Though it’s impossible to determine the origin of the language in the fiscal year 2011 omnibus bill that would have overturned the Obama Administration rule, it’s pretty clear that its inclusion was intended to make the School Improvement Grant program less offensive to the teachers unions and appease members of Congress who believe the program is a federal intrusion into local education policy. Such political wrangling is not unheard of in appropriations bills, though it is disappointing to find such a policy shift buried in this last-minute appropriations bill. We hope this isn’t a sign of what’s to come with the reauthorization of the Elementary and Secondary Education Act.

The State Fiscal Stabilization Fund and Higher Education Spending

December 9, 2010

While many policy researchers and the media have focused their attention on K-12 education in their reporting on the American Recovery and Reinvestment Act of 2009 (ARRA), few have focused on the law's effect on higher education funding. Today, the New America Foundation's Federal Education Budget Project released an issue brief titled The State Fiscal Stabilization Fund and Higher Education Spending in the States that explores how state funding for higher education fluctuated as a proportion of total state spending during the implementation of the ARRA.

The ARRA was intended to stimulate the economy with $862 billion in new spending and tax cuts. The law included nearly $100 billion in one-time funding for new and existing education programs, a historic sum given that annual appropriations for federal education programs were approximately $60 billion in fiscal year 2009. The largest single education program included in the law was the State Fiscal Stabilization Fund (SFSF), a new $48.6 billion program that provided direct grant aid to state governments in 2009 and 2010. The program was designed to help states maintain support for both K-12 and higher education that they might have otherwise cut in response to budget shortfalls brought on by the economic downturn.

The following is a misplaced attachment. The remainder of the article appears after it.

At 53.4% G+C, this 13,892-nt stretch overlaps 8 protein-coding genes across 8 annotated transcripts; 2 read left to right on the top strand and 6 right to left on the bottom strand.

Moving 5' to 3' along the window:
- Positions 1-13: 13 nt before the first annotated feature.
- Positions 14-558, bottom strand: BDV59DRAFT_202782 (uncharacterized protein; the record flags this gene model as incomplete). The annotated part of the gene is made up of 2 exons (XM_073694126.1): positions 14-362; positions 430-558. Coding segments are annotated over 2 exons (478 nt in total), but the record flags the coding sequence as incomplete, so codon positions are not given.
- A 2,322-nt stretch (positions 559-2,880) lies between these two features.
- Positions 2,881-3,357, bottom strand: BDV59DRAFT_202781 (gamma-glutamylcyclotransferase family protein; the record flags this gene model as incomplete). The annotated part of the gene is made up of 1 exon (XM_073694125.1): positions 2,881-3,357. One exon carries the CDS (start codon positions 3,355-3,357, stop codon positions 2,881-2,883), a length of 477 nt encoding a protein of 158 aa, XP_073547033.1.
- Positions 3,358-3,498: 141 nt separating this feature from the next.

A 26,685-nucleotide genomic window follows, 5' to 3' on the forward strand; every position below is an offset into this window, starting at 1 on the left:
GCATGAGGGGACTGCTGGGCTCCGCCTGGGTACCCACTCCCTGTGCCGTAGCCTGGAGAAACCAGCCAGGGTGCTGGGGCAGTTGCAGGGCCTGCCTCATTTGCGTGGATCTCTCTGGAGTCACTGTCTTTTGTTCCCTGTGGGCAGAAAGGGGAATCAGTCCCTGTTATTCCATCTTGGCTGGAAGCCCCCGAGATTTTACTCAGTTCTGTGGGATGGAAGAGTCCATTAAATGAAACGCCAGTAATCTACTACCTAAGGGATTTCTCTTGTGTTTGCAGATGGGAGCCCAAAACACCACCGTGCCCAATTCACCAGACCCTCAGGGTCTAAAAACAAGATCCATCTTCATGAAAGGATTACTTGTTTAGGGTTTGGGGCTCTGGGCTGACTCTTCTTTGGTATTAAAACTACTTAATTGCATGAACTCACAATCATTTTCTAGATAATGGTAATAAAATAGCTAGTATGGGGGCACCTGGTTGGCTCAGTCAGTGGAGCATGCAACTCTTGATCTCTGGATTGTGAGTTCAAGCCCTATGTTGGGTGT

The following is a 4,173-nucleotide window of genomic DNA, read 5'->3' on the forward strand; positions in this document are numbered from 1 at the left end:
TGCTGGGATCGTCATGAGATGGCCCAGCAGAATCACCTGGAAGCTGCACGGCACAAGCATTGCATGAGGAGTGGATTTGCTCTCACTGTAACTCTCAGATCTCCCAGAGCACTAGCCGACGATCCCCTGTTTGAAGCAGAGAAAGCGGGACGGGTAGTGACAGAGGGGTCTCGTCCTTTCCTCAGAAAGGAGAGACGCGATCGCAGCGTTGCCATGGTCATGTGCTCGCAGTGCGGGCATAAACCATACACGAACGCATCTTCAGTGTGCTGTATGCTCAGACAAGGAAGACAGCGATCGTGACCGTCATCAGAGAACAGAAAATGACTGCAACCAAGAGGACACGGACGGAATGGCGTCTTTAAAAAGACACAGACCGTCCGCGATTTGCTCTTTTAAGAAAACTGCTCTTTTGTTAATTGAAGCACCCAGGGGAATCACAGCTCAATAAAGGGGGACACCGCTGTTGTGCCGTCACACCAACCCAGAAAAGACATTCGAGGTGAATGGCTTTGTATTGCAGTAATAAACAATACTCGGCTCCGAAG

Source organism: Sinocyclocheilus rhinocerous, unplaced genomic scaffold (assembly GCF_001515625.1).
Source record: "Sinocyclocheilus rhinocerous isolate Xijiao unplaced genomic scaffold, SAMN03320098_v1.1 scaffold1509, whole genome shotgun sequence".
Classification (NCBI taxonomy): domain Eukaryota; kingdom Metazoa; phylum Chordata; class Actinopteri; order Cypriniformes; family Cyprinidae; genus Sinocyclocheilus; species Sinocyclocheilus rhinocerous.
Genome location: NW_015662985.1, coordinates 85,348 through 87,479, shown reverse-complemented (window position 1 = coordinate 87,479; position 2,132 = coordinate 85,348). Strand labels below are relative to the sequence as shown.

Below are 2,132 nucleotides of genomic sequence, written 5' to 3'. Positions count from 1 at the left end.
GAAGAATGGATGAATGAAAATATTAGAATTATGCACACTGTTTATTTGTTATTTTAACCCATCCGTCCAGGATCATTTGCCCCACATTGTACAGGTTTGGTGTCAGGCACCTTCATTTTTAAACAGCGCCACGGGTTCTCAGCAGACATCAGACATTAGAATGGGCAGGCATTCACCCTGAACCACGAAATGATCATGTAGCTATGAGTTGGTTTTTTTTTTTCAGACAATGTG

The SFSF was designed under the assumption that states would not be able to maintain then-current levels of spending due to the economic recession and would need federal assistance to maintain their education programs. As a result, the law includes a maintenance of effort provision that gives states flexibility to cut their spending on education to 2006 levels in 2009, 2010, and 2011, and use the SFSF monies to fill any gaps up to the higher of 2008 or 2009 levels.

But many stakeholders have expressed concern that some states would lower state expenditures on education by more than necessary to balance their budgets to take advantage of the federal funds. This issue brief draws general conclusions about how the ARRA may have affected state spending on higher education and whether policymakers’ concerns about the law were valid.

FEBP Releases Issue Brief on the State Fiscal Stabilization Fund and Higher Education Spending

December 9, 2010

CORRECTED

While many policy researchers and the media have focused their attention on K-12 education in their reporting on the American Recovery and Reinvestment Act of 2009 (ARRA), few have focused on the law's effect on higher education funding. Today, the Federal Education Budget Project, Ed Money Watch’s parent initiative, released an issue brief titled The State Fiscal Stabilization Fund and Higher Education Spending in the States that explores how state funding for higher education fluctuated as a proportion of total state spending during the implementation of the ARRA.